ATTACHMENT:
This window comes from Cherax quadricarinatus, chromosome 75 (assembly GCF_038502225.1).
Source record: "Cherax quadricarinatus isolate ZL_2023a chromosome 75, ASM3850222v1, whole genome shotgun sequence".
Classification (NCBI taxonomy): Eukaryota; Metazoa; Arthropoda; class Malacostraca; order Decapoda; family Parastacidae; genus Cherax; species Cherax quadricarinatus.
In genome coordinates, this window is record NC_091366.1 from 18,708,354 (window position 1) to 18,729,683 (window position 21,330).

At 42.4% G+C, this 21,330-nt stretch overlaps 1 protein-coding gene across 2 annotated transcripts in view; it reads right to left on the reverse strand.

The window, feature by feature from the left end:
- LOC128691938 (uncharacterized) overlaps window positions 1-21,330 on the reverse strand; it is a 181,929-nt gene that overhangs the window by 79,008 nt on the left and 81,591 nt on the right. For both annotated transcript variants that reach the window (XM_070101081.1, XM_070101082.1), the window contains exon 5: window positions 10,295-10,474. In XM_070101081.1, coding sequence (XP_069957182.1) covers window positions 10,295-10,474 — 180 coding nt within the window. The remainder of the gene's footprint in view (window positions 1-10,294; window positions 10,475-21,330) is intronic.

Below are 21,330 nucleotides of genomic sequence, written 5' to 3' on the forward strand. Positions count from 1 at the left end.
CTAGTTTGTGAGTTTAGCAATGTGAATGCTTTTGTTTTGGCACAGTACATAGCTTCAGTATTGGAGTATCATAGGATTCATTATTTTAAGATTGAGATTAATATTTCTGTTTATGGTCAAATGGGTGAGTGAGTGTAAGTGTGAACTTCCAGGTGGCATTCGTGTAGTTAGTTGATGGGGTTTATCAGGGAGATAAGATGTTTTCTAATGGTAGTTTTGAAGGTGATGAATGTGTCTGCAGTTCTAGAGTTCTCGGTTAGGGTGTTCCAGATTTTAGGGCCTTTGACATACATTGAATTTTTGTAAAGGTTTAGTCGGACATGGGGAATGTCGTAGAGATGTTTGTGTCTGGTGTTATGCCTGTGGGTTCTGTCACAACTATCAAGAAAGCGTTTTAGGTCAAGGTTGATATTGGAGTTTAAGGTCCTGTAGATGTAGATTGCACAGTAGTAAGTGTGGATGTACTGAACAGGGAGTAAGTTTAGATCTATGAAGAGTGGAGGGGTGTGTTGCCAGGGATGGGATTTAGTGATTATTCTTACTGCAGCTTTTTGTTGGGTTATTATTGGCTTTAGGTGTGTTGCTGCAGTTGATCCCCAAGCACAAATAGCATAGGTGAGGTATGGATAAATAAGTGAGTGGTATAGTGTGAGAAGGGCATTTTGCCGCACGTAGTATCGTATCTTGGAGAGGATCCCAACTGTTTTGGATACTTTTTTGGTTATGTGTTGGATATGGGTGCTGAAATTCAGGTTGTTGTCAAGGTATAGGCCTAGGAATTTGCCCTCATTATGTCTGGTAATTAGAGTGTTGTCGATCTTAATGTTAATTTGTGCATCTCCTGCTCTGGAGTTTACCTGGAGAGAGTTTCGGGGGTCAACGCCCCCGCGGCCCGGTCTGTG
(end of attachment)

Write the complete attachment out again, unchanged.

This window comes from Cherax quadricarinatus, chromosome 75 (assembly GCF_038502225.1).
Source record: "Cherax quadricarinatus isolate ZL_2023a chromosome 75, ASM3850222v1, whole genome shotgun sequence".
Classification (NCBI taxonomy): Eukaryota; Metazoa; Arthropoda; class Malacostraca; order Decapoda; family Parastacidae; genus Cherax; species Cherax quadricarinatus.
In genome coordinates, this window is record NC_091366.1 from 18,708,354 (window position 1) to 18,729,683 (window position 21,330).

At 42.4% G+C, this 21,330-nt stretch overlaps 1 protein-coding gene across 2 annotated transcripts in view; it reads right to left on the reverse strand.

The window, feature by feature from the left end:
- LOC128691938 (uncharacterized) overlaps window positions 1-21,330 on the reverse strand; it is a 181,929-nt gene that overhangs the window by 79,008 nt on the left and 81,591 nt on the right. For both annotated transcript variants that reach the window (XM_070101081.1, XM_070101082.1), the window contains exon 5: window positions 10,295-10,474. In XM_070101081.1, coding sequence (XP_069957182.1) covers window positions 10,295-10,474 — 180 coding nt within the window. The remainder of the gene's footprint in view (window positions 1-10,294; window positions 10,475-21,330) is intronic.

Below are 21,330 nucleotides of genomic sequence, written 5' to 3' on the forward strand. Positions count from 1 at the left end.
CTAGTTTGTGAGTTTAGCAATGTGAATGCTTTTGTTTTGGCACAGTACATAGCTTCAGTATTGGAGTATCATAGGATTCATTATTTTAAGATTGAGATTAATATTTCTGTTTATGGTCAAATGGGTGAGTGAGTGTAAGTGTGAACTTCCAGGTGGCATTCGTGTAGTTAGTTGATGGGGTTTATCAGGGAGATAAGATGTTTTCTAATGGTAGTTTTGAAGGTGATGAATGTGTCTGCAGTTCTAGAGTTCTCGGTTAGGGTGTTCCAGATTTTAGGGCCTTTGACATACATTGAATTTTTGTAAAGGTTTAGTCGGACATGGGGAATGTCGTAGAGATGTTTGTGTCTGGTGTTATGCCTGTGGGTTCTGTCACAACTATCAAGAAAGCGTTTTAGGTCAAGGTTGATATTGGAGTTTAAGGTCCTGTAGATGTAGATTGCACAGTAGTAAGTGTGGATGTACTGAACAGGGAGTAAGTTTAGATCTATGAAGAGTGGAGGGGTGTGTTGCCAGGGATGGGATTTAGTGATTATTCTTACTGCAGCTTTTTGTTGGGTTATTATTGGCTTTAGGTGTGTTGCTGCAGTTGATCCCCAAGCACAAATAGCATAGGTGAGGTATGGATAAATAAGTGAGTGGTATAGTGTGAGAAGGGCATTTTGCCGCACGTAGTATCGTATCTTGGAGAGGATCCCAACTGTTTTGGATACTTTTTTGGTTATGTGTTGGATATGGGTGCTGAAATTCAGGTTGTTGTCAAGGTATAGGCCTAGGAATTTGCCCTCATTATGTCTGGTAATTAGAGTGTTGTCGATCTTAATGTTAATTTGTGCATCTCCTGCTCTGGAGTTTACCTGGAGAGAGTTTCGGGGGTCAACGCCCCCGCGGCCCGGTCTGTG